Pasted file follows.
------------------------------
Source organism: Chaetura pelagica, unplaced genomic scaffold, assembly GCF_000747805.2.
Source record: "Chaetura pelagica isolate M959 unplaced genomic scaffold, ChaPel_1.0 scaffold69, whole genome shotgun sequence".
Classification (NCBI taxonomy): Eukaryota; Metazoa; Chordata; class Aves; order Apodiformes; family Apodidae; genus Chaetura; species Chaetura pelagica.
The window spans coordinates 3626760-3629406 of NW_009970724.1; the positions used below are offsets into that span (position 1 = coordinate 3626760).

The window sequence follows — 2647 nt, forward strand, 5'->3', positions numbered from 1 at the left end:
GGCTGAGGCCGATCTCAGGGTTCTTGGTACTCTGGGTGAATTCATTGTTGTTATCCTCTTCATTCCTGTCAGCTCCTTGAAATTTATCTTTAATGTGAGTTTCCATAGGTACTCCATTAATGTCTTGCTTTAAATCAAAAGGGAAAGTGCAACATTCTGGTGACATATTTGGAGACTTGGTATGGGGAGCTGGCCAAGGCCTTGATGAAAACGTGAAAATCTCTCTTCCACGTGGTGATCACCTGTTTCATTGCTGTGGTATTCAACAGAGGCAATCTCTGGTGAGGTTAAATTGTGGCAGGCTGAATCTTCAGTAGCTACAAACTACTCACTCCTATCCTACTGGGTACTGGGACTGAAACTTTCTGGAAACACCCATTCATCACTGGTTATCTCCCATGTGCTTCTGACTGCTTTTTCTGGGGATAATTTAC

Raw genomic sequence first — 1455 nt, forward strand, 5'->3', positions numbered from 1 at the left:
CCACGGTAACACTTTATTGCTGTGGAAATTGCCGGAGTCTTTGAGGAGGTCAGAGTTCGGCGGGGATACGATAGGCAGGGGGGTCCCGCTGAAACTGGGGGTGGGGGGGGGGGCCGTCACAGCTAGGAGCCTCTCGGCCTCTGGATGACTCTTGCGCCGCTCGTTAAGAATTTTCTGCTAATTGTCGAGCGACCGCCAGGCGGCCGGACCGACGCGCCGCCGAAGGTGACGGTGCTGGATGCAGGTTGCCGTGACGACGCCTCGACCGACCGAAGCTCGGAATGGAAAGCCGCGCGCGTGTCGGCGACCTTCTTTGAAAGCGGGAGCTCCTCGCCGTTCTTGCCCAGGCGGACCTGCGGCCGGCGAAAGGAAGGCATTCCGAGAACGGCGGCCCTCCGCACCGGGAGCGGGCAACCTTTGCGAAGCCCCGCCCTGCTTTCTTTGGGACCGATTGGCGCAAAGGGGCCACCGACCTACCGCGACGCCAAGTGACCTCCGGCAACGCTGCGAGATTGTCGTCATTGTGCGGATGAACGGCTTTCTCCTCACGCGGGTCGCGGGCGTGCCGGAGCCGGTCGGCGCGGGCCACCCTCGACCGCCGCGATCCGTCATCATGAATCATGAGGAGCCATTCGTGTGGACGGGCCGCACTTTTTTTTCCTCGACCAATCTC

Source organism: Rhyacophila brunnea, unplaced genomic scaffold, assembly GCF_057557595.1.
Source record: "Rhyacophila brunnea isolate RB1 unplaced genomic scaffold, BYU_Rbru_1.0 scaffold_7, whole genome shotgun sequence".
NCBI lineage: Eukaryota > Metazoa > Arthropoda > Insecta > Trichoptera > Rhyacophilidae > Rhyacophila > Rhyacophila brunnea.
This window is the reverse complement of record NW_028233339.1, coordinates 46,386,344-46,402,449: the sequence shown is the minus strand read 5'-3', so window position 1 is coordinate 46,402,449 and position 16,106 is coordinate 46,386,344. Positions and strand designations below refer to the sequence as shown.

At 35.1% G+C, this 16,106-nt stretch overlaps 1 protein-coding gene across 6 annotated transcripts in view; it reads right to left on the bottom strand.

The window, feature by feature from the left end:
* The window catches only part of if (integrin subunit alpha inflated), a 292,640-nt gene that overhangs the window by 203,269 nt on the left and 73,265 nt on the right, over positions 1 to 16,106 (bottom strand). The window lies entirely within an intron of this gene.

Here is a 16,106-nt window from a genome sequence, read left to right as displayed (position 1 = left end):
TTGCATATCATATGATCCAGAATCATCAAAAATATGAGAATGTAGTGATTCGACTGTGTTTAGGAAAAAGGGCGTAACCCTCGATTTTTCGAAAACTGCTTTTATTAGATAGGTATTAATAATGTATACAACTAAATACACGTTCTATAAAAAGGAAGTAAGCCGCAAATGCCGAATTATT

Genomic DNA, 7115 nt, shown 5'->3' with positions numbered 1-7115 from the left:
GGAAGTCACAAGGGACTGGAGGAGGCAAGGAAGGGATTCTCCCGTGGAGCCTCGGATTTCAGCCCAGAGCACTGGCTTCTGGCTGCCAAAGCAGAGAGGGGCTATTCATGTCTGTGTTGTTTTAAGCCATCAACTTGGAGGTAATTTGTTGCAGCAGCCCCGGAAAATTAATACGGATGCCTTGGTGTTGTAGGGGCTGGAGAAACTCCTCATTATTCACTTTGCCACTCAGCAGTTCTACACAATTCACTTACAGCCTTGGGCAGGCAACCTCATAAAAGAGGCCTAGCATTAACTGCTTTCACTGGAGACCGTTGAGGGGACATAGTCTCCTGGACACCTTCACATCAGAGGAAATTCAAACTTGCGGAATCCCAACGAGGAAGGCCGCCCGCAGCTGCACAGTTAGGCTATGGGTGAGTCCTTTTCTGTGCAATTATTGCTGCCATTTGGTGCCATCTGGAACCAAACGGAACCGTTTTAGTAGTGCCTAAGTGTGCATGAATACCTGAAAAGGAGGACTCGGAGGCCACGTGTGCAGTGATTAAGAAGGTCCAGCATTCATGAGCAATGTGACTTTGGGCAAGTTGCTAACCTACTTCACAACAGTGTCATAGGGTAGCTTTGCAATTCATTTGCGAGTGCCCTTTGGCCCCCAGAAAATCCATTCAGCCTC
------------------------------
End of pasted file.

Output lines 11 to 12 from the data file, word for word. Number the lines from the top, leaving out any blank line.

NCBI lineage: Eukaryota > Metazoa > Arthropoda > Insecta > Trichoptera > Rhyacophilidae > Rhyacophila > Rhyacophila brunnea.
This window is the reverse complement of record NW_028233339.1, coordinates 46,386,344-46,402,449: the sequence shown is the minus strand read 5'-3', so window position 1 is coordinate 46,402,449 and position 16,106 is coordinate 46,386,344. Positions and strand designations below refer to the sequence as shown.